14 of 16 people found the following review helpful
"All art is to me is a name",
This review is from: Magnificent Obsession [DVD] (DVD)
This is one of the series of romantic melodramas directed by Douglas Sirk in the early to mid-1950s. The story, taken from a Mills and Boonesque novella, need not detain the rational mind for too long; Rock Hudson's playboy's selfish pursuit of pleasure and thrills leads to his indirectly causing both the death of a saintly local doctor and also a subsequent injury to his wife (Jane Wyman). The rest of the film is taken up with his search for redemption through cod-philosophy and self-help counselling.
The sentimentality of the theme is not overly helped by a pretty bland script and by music based on choirs of warbling cherubim and seraphim that do their damnedest in the big scenes to signal the rising emotional temperature and make sure the viewer has the thermometer lodged under the tongue and registering 104. Nor is the acting anything special. Rock Hudson glowers and emotes well enough, though his resemblance at times to Elvis Presley is unfortunate. Jane Wyman is workmanlike but too old for the part - she was 8 years older than Rock and looks here more like his maiden aunt than the object of his affections. Barbara Rush also looks too old - she was only 10 years younger than Wyman but plays her daughter. The honours are carried off by the always-reliable Agnes Moorehead playing a devoted nurse - tough yet wise in the ways of the world, including the ways of love.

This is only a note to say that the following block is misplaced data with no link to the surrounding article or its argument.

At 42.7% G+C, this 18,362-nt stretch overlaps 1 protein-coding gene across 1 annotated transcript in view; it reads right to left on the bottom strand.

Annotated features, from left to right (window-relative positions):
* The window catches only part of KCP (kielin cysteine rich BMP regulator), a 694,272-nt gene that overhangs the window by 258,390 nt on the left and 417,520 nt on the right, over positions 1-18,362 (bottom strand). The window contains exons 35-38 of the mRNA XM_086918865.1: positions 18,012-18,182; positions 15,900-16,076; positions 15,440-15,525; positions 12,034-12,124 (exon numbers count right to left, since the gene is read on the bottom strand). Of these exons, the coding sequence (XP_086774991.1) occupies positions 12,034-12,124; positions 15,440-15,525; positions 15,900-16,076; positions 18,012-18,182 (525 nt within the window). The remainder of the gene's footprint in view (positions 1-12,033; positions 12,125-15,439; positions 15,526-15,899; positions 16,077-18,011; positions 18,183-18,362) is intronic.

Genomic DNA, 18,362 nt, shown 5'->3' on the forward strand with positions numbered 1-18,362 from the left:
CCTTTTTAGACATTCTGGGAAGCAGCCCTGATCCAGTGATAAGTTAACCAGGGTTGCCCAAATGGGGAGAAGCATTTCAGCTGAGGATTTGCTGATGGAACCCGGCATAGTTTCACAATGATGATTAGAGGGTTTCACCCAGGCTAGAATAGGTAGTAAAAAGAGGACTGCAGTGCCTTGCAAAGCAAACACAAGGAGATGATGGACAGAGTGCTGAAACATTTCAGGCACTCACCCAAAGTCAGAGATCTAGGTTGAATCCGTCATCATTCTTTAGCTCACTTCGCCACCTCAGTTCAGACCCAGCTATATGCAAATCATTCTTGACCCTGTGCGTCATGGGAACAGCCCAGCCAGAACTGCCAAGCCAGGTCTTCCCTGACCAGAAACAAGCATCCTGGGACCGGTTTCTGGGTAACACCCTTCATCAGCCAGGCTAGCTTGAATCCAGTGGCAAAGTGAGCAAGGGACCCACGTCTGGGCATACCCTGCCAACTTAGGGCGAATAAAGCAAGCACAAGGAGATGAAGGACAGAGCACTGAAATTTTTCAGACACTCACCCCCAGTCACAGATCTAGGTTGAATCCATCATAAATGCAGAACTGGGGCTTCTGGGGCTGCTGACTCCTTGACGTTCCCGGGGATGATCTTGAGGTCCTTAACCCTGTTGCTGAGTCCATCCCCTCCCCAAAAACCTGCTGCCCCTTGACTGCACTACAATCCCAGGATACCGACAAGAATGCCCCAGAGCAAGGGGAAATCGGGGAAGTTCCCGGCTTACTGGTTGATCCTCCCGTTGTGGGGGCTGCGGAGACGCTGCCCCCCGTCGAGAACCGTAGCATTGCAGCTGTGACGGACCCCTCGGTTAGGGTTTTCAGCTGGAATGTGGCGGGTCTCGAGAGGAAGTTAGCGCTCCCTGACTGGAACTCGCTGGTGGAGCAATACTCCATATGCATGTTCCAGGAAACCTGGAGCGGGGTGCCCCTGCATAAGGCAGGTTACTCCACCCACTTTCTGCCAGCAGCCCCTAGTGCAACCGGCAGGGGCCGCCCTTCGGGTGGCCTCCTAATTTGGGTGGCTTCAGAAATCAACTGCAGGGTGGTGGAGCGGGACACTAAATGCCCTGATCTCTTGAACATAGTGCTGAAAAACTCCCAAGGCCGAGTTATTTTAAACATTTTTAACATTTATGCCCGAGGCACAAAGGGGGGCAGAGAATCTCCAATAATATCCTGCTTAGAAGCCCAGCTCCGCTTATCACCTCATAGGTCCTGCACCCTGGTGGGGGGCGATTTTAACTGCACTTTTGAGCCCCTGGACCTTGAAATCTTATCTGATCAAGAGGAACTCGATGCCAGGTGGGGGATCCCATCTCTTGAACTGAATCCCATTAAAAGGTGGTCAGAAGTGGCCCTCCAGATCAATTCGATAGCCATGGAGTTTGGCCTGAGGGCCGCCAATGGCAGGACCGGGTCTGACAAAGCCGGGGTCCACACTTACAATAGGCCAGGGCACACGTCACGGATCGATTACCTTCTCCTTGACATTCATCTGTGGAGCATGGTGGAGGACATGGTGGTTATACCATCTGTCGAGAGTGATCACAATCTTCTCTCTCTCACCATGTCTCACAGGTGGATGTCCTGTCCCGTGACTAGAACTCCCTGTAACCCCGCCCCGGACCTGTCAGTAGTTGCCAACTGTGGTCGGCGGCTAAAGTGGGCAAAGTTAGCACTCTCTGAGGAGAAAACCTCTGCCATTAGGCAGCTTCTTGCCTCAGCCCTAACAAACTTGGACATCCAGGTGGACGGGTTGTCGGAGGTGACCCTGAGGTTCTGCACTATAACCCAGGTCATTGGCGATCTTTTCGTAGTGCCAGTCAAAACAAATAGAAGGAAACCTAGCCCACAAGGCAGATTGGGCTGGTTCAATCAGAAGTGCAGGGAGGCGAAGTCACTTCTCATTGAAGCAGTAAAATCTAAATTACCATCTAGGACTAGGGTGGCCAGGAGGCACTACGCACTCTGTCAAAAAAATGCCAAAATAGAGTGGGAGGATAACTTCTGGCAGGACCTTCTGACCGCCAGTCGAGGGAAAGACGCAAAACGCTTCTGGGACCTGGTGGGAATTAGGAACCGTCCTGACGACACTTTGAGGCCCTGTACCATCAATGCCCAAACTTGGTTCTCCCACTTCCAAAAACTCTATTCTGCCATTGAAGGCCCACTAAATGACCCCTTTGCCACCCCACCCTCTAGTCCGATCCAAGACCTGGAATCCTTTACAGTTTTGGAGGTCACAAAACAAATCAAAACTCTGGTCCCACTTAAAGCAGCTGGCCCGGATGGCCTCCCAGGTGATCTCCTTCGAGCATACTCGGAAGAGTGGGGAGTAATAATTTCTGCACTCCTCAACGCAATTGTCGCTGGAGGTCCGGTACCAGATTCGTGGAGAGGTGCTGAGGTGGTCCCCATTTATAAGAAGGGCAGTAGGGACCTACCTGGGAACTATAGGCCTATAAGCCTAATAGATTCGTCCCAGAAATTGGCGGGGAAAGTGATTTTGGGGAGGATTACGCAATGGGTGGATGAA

So whence the **** and the film's tall reputation? In a word: the look. The look of the movie is everything. Sirk makes the most of the glorious, saturated Technicolor in the outdoor locations, all in California, and lavishes characteristically meticulous care on his colour-coordinated sets and costumes. Your eyes are feasted with an ever-changing symphony of harmonising turquoises, greens, blue and reds in big things (the natural locations of forest and water, the cars, the costumes, the wallpaper) to small (flowers everywhere, table settings, Rock's ties, even the writing paper) and backed up by subtle lighting. In its visual beauty this picture's right up there with Powell and Pressburger's The Red Shoes and Zoltan Korda's The Four Feathers.
No extras, but a clean print, though it may well be worth digging deep and forking out for the Criterion release (from early 2009) offering a restored, high-definition digital transfer with audio commentary + 80 mins documentary on Sirk.
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Showing 1-3 of 3 posts in this discussion
Initial post: 26 Dec 2009 13:51:29 GMT
Bob Salter says:
Shame on you, admiring this sentimental drivel. I expect your hanky was soaking wet by the end of this contrived weepy. Your credibility has taken a severe broadside!!!! YUK, YUK and double YUUUUUK!!!! Still my mother likes it!
In reply to an earlier post on 2 Jan 2010 15:21:25 GMT
H. Dumpty says:
Well, Bob, please convey to your super-discriminating mother that Humpty Dumpty worships the ground upon which her stilettos tread, and enquire how come she contrived to bring into this cold, unfeeling world such a flint-hearted son who failed to digest my first two paras. detailing the film's drawbacks, and whose five senses, apparently impaired by all those grim spaghetti westerns with cowpokes and gunslingers' molls going down like so many ninepins all over the sierra in weltering gore, has failed to respond to that glorious Technicolor. ;0 )
Posted on 31 Jan 2010 21:35:08 GMT
Eileen Shaw says:
First time I ever heard someone call a resemblance to Elvis Presley unfortunate.
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